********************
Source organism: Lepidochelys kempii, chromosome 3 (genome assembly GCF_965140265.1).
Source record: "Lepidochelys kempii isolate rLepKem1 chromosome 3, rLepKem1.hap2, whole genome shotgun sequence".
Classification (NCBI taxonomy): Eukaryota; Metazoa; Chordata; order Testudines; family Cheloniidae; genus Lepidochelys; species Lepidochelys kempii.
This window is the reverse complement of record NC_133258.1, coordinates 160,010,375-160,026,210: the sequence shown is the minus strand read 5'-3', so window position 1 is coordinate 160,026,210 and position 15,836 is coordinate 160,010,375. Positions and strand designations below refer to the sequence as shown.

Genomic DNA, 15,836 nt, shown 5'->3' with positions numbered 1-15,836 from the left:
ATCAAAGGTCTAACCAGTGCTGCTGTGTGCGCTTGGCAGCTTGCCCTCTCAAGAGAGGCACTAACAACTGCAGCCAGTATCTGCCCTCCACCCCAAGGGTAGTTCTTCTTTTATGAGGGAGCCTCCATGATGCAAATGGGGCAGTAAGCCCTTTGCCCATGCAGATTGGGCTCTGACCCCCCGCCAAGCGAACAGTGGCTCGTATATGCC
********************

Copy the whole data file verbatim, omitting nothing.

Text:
Source organism: Lepidochelys kempii, chromosome 3 (genome assembly GCF_965140265.1).
Source record: "Lepidochelys kempii isolate rLepKem1 chromosome 3, rLepKem1.hap2, whole genome shotgun sequence".
Classification (NCBI taxonomy): Eukaryota; Metazoa; Chordata; order Testudines; family Cheloniidae; genus Lepidochelys; species Lepidochelys kempii.
This window is the reverse complement of record NC_133258.1, coordinates 160,010,375-160,026,210: the sequence shown is the minus strand read 5'-3', so window position 1 is coordinate 160,026,210 and position 15,836 is coordinate 160,010,375. Positions and strand designations below refer to the sequence as shown.

Genomic DNA, 15,836 nt, shown 5'->3' with positions numbered 1-15,836 from the left:
ATCAAAGGTCTAACCAGTGCTGCTGTGTGCGCTTGGCAGCTTGCCCTCTCAAGAGAGGCACTAACAACTGCAGCCAGTATCTGCCCTCCACCCCAAGGGTAGTTCTTCTTTTATGAGGGAGCCTCCATGATGCAAATGGGGCAGTAAGCCCTTTGCCCATGCAGATTGGGCTCTGACCCCCCGCCAAGCGAACAGTGGCTCGTATATGCC